The United Nations said 435,000 civilians have been internally displaced since the beginning of an offensive to liberate the western side of the city from Islamic State (ISIS) militants. UN Secretary-General Spokesman Stephane Dujarric said on Tuesday (May 9) more than 403,000 Iraqis have currently been displaced from western Mosul. Dujarric added some 31,000 people have been returned to the liberated areas of the city. Iraqi forces opened a new front against the militants in the northwest of Mosul in an effort to push down into the handful of remaining districts held by ISIS, including the Old City. The new push from the northwest began last week after other fronts in the city’s southern districts stalled around the Old City where the iconic mosque from which ISIS leader Abu Bakir al-Baghdadi proclaimed a modern-day caliphate is located. Dujarric said the United Nations humanitarian staff are concern about the hundreds of thousands of civilians who are still living in the area. He added some 360,000 people are believed to be caught between the fighters. “Families continue to arrive at the newly established mustering point at Badoush, northeast of Mosul, along the Syrian highway, where emergency assistance and basic services are being provided by humanitarian partners”, Dujarric said.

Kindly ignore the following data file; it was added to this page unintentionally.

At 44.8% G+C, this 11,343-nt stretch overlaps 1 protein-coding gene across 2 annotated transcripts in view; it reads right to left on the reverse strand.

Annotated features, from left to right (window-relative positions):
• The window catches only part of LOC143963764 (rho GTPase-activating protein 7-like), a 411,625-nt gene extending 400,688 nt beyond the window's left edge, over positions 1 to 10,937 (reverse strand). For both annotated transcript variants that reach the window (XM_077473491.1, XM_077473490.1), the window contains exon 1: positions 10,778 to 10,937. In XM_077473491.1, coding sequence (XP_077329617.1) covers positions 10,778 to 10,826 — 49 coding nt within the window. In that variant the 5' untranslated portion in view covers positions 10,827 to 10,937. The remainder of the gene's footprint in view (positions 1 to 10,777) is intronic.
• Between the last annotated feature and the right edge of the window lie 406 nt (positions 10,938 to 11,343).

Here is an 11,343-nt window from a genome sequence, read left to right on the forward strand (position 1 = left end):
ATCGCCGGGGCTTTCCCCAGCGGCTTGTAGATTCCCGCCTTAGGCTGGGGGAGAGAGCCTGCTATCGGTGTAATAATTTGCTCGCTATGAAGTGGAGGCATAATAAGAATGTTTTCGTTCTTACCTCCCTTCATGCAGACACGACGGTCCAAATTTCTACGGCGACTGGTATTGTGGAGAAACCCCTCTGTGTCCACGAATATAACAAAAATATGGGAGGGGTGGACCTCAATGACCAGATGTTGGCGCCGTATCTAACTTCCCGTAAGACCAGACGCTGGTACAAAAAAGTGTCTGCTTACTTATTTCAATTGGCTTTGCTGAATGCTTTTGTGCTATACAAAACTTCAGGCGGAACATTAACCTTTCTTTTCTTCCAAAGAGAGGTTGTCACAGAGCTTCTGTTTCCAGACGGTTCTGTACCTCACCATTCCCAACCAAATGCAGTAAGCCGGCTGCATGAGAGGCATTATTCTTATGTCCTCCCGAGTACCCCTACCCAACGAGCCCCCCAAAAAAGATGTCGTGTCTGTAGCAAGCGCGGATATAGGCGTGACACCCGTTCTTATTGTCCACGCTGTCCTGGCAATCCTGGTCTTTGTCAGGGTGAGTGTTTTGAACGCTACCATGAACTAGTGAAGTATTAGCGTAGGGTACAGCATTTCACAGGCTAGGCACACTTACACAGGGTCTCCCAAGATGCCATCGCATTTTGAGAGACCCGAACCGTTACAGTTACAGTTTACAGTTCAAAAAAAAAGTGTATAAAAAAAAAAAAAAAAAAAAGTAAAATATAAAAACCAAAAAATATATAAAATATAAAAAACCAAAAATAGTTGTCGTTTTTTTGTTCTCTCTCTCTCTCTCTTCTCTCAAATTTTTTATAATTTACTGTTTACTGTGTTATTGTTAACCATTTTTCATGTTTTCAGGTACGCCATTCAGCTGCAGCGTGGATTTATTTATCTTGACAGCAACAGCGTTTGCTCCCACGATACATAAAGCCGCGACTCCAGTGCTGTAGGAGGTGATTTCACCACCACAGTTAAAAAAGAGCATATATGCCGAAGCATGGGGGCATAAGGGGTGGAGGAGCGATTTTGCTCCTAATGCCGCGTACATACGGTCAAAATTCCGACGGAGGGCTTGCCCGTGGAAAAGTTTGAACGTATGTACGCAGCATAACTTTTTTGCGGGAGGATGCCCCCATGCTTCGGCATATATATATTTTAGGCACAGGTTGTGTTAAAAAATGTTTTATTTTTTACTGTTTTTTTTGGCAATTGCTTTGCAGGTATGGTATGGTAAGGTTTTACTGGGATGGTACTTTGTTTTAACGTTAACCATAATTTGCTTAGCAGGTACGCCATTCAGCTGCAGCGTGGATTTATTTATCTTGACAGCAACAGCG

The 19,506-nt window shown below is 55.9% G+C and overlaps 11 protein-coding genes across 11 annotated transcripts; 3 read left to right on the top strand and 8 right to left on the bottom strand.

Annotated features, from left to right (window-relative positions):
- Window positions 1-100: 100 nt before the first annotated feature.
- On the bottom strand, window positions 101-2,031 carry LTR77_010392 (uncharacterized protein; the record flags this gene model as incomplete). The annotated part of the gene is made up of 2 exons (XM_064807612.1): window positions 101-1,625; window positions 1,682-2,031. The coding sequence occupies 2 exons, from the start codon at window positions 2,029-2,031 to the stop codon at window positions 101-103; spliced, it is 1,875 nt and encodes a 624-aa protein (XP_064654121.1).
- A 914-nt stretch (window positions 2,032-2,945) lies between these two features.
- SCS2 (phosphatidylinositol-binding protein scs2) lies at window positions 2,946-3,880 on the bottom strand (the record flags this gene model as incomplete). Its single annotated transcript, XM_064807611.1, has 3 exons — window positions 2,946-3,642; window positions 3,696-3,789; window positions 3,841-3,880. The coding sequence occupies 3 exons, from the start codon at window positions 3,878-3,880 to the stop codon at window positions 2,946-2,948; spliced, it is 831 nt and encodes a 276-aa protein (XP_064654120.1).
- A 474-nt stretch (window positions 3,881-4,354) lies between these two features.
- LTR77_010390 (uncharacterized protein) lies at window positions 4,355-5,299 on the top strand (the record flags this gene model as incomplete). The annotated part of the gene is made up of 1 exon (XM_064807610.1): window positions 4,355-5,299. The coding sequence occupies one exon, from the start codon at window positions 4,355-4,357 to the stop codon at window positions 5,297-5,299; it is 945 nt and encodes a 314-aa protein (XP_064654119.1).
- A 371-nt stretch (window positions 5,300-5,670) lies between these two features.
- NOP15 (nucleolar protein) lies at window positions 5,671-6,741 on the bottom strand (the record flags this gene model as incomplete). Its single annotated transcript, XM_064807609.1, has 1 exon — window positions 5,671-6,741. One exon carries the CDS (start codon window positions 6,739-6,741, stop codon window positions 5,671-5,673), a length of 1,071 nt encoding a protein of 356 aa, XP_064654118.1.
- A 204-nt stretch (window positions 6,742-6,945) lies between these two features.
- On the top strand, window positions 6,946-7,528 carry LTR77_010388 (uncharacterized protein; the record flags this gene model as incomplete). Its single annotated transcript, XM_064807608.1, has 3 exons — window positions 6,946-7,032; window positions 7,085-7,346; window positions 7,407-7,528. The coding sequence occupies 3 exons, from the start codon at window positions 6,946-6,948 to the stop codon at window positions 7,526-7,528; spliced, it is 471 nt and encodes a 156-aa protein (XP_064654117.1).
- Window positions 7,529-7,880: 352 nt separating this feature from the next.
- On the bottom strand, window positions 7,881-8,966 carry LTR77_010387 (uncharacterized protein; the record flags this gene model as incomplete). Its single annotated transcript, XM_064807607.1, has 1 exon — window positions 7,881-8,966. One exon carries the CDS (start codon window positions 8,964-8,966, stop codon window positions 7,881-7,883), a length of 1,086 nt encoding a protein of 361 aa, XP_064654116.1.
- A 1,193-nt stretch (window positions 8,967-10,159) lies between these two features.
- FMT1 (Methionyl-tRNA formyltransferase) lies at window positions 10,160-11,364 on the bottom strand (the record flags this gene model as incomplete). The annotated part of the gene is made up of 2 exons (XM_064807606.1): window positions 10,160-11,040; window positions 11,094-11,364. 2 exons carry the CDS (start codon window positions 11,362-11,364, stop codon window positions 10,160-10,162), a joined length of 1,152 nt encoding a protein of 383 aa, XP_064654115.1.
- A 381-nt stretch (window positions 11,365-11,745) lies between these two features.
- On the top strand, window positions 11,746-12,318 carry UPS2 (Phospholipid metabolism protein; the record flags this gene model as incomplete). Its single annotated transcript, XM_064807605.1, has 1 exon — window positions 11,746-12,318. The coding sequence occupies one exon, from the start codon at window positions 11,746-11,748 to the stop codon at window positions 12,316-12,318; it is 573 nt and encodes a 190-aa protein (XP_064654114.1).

Islamic State has lost most of the territory it has held in Iraq since 2014, an Iraqi military spokesman .At the height of its power, the militant group controlled about 40 percent of Iraq, joint operations command spokesman Brigadier General Yahya Rasool told a news conference.That area has been whittled down to about 6.8 percent of Iraqi territory after extensive military operations, which are still going on in the city of Mosul, he said. Islamic State militants still control the towns of Qaim, Tal Afar and Hawija in Iraq, as well as Raqqa, their de-facto capital in Syria. The coalition battling Islamic State is made up of tens of thousands of members of the Iraqi security forces, led by the army, and thousands of Shi’ite volunteers, many from militia groups, commonly referred to as the Popular Mobilization Units (PMU). The eastern half of the city is now completely under the control of Iraqi security forces, Rasool said. But the push against Islamic State in Western Mosul is bogged down with Iraqi security forces fighting in a warren of small streets in the old part of the city. The federal police said in a statement on Tuesday they have been reinforcing their positions in Western Mosul in preparation for a push on the al-Nuri Mosque where Islamic State leader Abu Bakr al-Baghdadi declared a caliphate in 2014.
Refugees have been received at government camps since the start of offensives to recapture western Mosul from Islamic State have exceeded 76.000, according to the Iraqi government. The United Nations and Iraqi refugee bodies have warned that battles in western Mosul could displace at least 250.000 out of 750.000 estimated to be trapped under IS control in western Mosul. Upon the launch of operations to recapture eastern Mosul last October, the United Nations predicted 1.5 million refugees.